Presentation of the Moses African Jewish Leadership Awards at the second Jewish Africa Conference, Policy Center for the New South, in Rabat, Morocco, on June 13, 2022. Credit: Courtesy of American Sephardi Federation.
By Andrew Jose
Representatives of Jewish communities from more than 20 countries gathered in Rabat, Morocco, on June 13 to sign a declaration calling for greater awareness of African Jewish heritage.
The “Call of Rabat for the Preservation of the African Jewish Heritage” stressed the need for “individuals, civil society and governments” to recognize the Jewish ties to Africa and undertake educational and cultural initiatives to raise awareness of African Jews’ experiences.
The five-point resolution urged collaboration in the “preservation, rehabilitation and renovation” of African Jewish historical sites and underscored the need to grant Jewish voices in Africa more opportunities.
It was signed at the second Jewish Africa Conference, a summit convening some 30 entrepreneurs, scholars, diplomats, rabbis and community leaders who discussed the past, present and future of Judaism and Jews in Africa from June 13 to June 15.
On the first day of the event, Secretary-General of the Council of Jewish Communities of Morocco Serge Berdugo, president of the South Africa Jewish Board of Deputies Shaun Zagnoev and Representative of the Jewish Community of Egypt Magda Haroun signed the “Call of Rabat.” Also among the signatories were Tunisia’s Jewish former Minister of Tourism René Trabelsi and Malcolm Hoenlein, executive vice chair of the Conference of Presidents of Major American Jewish Organizations.
André Azoulay, senior advisor to Morocco’s King Mohammed VI, speaks at the second Jewish Africa Conference, Policy Center for the New South, in Rabat, Morocco, on June 13, 2022. Credit: Courtesy of American Sephardi Federation.
‘A place of refuge and rebirth for the Jewish people’
Beginning in Rabat on June 13 at the Policy Center for the New South and ending two days later, on June 15, at the Museum of Moroccan Judaism in Casablanca, the conference featured delegates from the United States, Cape Verde, Egypt, Ethiopia, Morocco, Tunisia and South Africa.
The first day of the event featured an exhibition of Jewish photographer Joan Roth’s works, alongside multiple panel discussions, while the last day of the event at the Museum of Moroccan Judaism featured an exhibition of works by photographer Jono David.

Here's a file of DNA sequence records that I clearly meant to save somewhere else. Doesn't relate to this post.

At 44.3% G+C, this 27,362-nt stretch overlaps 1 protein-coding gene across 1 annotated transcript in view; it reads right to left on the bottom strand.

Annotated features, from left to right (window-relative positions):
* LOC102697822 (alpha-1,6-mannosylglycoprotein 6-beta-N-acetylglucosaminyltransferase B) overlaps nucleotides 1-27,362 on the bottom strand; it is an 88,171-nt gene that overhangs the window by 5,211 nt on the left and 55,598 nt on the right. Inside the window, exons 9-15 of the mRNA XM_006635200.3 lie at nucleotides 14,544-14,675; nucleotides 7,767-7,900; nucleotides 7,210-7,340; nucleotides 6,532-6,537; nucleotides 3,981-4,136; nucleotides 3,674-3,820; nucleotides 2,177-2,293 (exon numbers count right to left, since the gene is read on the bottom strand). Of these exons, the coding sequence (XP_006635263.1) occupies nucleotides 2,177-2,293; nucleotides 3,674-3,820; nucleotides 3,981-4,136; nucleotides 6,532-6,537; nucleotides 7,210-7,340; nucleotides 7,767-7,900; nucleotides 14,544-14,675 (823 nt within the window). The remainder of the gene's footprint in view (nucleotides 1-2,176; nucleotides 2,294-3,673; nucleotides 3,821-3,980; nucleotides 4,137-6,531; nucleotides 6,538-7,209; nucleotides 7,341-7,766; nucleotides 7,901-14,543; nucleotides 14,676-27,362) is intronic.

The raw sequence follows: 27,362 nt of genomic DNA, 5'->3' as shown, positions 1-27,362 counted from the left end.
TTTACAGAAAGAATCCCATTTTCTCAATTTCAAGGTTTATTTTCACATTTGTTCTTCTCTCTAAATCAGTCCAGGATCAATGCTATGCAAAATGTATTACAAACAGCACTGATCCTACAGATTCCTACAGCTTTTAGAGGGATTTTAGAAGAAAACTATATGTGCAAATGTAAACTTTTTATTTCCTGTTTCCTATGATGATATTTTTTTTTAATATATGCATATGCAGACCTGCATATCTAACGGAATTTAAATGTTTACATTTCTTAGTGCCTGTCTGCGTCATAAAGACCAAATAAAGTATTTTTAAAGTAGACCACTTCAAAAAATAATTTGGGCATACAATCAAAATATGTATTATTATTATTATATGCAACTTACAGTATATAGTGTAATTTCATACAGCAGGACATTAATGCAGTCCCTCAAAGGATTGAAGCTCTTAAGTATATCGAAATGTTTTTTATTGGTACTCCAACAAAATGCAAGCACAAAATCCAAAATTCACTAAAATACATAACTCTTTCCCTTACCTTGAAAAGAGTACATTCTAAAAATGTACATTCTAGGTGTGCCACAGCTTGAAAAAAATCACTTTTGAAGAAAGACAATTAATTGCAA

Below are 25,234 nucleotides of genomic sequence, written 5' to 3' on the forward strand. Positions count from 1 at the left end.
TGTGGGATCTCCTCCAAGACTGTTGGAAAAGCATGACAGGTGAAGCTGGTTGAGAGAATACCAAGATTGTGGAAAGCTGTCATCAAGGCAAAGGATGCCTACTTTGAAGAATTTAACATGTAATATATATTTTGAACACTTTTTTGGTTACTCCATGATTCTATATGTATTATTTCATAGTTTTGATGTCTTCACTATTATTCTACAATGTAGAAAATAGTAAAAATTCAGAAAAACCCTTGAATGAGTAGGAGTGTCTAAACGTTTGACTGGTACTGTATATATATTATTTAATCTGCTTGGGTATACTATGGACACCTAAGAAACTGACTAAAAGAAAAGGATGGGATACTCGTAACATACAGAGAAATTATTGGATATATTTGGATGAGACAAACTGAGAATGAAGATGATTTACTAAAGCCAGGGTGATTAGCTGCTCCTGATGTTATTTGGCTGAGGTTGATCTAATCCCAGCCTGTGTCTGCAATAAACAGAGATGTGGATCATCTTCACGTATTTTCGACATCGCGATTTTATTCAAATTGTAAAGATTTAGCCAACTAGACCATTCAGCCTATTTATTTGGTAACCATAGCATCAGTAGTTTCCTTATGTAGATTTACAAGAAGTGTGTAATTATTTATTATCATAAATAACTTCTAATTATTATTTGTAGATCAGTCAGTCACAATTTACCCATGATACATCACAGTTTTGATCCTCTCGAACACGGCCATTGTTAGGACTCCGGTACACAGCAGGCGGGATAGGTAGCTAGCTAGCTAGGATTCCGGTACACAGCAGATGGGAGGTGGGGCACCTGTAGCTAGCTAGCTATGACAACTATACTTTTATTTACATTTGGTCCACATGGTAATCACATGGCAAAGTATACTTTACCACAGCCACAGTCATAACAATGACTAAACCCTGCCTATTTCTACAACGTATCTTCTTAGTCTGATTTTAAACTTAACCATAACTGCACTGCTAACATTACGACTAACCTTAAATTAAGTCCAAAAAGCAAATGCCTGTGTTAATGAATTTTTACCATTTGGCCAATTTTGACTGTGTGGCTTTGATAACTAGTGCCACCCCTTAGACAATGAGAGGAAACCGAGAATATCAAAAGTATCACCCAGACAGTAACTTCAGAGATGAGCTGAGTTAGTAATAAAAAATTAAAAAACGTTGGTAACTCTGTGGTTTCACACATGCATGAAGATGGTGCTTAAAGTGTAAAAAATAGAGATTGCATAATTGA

Aside from the declaration, the second major highlight of the summit was the “Moses African Jewish Leadership Awards.” Notable award recipients included Trabelsi, Cape Verde’s Minister of Communities Jorge Pedro Mauricio dos Santos, and Israel’s first ambassador of Ethiopian descent Belaynesh Zavadia.
The Mimouna Association—a Moroccan nonprofit dedicated to preserving Moroccan Jewish heritage—and the American Sephardi Federation organized the event with support from USAID and Moroccan state-run chemicals company Office Chérifien des Phosphates (OCP).
“African Judaism is ancient, rich and diverse. Despite the insignificance of the Jewish population, especially after the establishment of modern-day Israel in 1948, the Jewish African population is way more ethnically, culturally and ritually diverse than any other Jewish community,” a representative for Mimouna told JNS.
“Throughout history, Africa has been a place of refuge and rebirth for the Jewish people. The Sephardi astronomers and artists, travelers and traders, publishers and philosophers who pioneered today’s cosmopolitan world were frequently from or found in Africa,” said American Sephardi Federation executive director Jason Guberman.
“As a Jewish Namibian businesswoman, I am greatly encouraged by this action to bring the preservation of an often-overlooked aspect of Africa’s heritage to the world stage,” said Strategic Director of the Pupkewitz Group Andrea Berry, one of the recipients of the 2022 “Moses, the African Jewish Leadership Award.”
Hoenlein said that “Africa is the frontier of the future.” For it to continue to be successful, “it must be firmly rooted in its past, in its history and reality,” adding that “Jews look back not to get lost in history, but to learn its lessons.”
Source: Jewish News Syndicate